1507 Grayland Ave / Tuesdays 3-6:30 May-November



Adapted from David Leibovitz)


  • About 1 cup olive oil, for frying (so don’t use the good stuff)

  • 1 pound eggplant, 1 inch dice

  • 2 tablespoons extra-virgin olive oil

  • 1 small yellow onion, peeled and thinly sliced

  • 3 stalks celery, ½ inch slices

  • 1/2 cup green olives, pitted and very coarsely chopped (about in thirds)

  • 2 tablespoons capers, rinsed and squeezed dry

  • 3/4 cup plus 2 tablespoons Rao’s marinara sauce

  • 3 tablespoons balsamic vinegar

  • 1/2 tablespoon local honey

  • 1/4 teaspoon red pepper flakes

  • ⅓ cup golden raisins

  • ⅓ cup pine nuts, lightly toasted

  • Chopped flat-leaf parsley or mint, for serving


In a large, heavy-duty skillet, heat ½ cup olive oil. Cook the eggplant in batches, not crowding too many in the pan at once, turning them occasionally, until they are browned all over. Remove with a slotted spoon and drain on a baking sheet lined with paper towels. Season with salt, then fry the rest of the eggplant in batches, seasoning them with salt as you remove them from the oil. You’ll likely need to add more oil to the pan as you go.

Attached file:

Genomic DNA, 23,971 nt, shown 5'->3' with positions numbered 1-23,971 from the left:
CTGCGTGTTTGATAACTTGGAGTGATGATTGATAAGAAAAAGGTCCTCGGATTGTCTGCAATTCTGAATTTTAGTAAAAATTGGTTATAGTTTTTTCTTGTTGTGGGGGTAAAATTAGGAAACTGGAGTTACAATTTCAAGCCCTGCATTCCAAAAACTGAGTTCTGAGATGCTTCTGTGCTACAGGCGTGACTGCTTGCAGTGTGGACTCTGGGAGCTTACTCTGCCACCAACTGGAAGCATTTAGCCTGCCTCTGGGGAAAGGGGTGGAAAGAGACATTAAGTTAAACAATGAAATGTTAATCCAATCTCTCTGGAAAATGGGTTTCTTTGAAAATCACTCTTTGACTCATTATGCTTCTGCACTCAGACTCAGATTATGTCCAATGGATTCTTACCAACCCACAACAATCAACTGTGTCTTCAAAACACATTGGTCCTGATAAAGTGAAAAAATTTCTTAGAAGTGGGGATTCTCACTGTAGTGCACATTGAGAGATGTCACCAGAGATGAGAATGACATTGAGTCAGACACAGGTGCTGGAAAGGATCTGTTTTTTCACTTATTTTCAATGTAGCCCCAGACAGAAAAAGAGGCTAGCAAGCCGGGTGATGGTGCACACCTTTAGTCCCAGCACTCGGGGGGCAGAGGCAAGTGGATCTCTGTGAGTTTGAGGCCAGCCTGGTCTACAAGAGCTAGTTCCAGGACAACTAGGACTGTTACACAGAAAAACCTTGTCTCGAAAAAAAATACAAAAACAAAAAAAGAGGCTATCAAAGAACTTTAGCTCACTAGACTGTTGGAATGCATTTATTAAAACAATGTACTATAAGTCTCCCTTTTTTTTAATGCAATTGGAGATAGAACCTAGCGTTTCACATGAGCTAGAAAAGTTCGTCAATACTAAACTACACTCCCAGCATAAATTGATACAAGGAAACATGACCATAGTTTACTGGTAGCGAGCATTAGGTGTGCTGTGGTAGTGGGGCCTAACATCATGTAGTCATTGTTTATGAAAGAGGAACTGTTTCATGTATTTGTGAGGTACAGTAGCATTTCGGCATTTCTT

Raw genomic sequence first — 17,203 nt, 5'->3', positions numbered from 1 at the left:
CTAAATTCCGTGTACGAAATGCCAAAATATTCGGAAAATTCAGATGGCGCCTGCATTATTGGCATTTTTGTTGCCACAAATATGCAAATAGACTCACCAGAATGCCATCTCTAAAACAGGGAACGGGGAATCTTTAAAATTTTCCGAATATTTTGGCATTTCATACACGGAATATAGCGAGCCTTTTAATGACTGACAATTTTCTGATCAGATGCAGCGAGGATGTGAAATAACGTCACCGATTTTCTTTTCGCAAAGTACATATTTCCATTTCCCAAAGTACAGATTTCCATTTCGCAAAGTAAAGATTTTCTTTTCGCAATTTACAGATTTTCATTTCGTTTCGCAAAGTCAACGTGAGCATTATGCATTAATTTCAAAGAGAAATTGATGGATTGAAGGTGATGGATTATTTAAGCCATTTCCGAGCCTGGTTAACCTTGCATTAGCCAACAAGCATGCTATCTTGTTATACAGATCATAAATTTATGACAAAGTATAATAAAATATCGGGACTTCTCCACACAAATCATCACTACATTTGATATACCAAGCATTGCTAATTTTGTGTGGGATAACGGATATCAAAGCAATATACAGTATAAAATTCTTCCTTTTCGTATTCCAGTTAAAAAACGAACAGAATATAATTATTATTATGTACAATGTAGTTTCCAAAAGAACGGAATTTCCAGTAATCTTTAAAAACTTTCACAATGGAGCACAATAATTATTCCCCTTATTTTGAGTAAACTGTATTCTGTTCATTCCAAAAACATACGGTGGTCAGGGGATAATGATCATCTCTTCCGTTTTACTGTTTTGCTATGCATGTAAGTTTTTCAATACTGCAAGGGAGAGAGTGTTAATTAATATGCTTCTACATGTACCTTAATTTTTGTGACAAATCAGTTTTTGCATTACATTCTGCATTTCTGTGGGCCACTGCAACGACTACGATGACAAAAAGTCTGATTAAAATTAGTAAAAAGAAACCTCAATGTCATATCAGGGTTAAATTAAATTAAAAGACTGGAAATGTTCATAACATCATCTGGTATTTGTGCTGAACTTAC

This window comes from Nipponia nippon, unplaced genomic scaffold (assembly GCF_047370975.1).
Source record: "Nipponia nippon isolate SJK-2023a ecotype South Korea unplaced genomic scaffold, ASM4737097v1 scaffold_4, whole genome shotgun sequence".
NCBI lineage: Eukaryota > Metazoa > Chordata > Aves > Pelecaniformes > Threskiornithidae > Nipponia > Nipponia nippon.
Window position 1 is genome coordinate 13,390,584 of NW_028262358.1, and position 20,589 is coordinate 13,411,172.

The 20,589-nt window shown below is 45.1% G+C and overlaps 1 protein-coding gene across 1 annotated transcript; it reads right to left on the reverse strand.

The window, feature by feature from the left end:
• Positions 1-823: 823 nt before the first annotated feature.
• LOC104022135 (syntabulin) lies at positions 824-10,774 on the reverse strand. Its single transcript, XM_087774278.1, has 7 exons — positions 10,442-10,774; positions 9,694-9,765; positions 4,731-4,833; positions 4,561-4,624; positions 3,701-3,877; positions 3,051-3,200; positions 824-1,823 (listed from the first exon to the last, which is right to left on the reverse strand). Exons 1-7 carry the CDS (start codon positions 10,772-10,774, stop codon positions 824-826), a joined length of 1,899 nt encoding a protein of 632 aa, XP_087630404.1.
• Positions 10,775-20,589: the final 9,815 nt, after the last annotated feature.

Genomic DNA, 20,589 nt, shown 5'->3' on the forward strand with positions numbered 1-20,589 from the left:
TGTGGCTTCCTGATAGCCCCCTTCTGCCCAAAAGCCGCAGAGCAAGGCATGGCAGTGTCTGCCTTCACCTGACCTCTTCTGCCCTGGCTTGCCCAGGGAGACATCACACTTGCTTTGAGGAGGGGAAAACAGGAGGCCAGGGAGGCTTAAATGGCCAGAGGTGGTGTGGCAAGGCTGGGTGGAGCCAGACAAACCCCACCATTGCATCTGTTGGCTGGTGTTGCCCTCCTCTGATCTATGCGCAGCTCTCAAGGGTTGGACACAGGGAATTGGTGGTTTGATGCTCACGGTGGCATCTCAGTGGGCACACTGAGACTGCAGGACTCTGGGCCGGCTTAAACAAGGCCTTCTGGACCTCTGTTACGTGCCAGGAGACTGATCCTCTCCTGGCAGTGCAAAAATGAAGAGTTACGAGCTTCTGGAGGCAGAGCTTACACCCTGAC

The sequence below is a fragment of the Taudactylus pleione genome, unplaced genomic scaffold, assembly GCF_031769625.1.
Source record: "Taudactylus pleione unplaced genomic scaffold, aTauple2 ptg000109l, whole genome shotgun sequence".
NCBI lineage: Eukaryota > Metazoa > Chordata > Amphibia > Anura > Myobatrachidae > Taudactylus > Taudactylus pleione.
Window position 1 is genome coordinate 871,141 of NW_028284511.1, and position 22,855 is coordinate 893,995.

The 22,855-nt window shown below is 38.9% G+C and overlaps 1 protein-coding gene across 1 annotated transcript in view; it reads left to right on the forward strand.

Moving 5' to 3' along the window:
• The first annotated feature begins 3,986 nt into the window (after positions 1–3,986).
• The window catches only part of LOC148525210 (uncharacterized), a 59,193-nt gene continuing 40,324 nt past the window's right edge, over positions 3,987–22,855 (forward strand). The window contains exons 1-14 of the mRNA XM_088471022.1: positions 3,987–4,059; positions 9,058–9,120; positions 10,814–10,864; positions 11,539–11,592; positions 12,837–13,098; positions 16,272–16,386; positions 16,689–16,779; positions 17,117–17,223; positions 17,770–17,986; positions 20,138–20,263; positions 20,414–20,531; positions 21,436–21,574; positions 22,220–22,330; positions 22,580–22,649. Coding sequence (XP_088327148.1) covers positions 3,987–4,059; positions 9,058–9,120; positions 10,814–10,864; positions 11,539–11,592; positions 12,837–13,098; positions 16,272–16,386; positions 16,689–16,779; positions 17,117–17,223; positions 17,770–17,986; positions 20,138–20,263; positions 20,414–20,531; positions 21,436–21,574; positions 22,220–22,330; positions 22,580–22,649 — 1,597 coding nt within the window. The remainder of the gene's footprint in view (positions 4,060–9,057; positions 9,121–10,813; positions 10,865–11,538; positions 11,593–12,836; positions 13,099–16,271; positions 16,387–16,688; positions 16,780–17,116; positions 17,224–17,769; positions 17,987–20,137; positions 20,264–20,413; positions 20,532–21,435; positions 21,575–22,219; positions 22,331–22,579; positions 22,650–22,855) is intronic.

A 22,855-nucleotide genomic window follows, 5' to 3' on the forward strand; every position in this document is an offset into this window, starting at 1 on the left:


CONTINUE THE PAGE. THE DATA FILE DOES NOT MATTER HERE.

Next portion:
In a large skillet or Dutch oven, heat 2 tablespoons olive oil. Add the onion and celery and cook, stirring frequently until wilted and starting to turn golden brown, 5 to 7 minutes. Add the olives, capers, tomato sauce, vinegar, honey, and red pepper flakes. Let come to a low boil, and then add the eggplant, raisins, and pine nuts. Cook the mixture at a simmer, stirring carefully so as not to mash up the eggplant pieces, for 3 to 4 minutes. Taste, and add additional salt if desired, and perhaps another splash of vinegar. Remove from heat and transfer the caponata to a large, shallow serving platter or bowl and cool.

Caponata is best served the next day, so the ingredients and flavors have time to meld. Top with chopped flat leaf parsley, and serve with crostini. Caponata will last about a week refrigerated.

Colin Beirne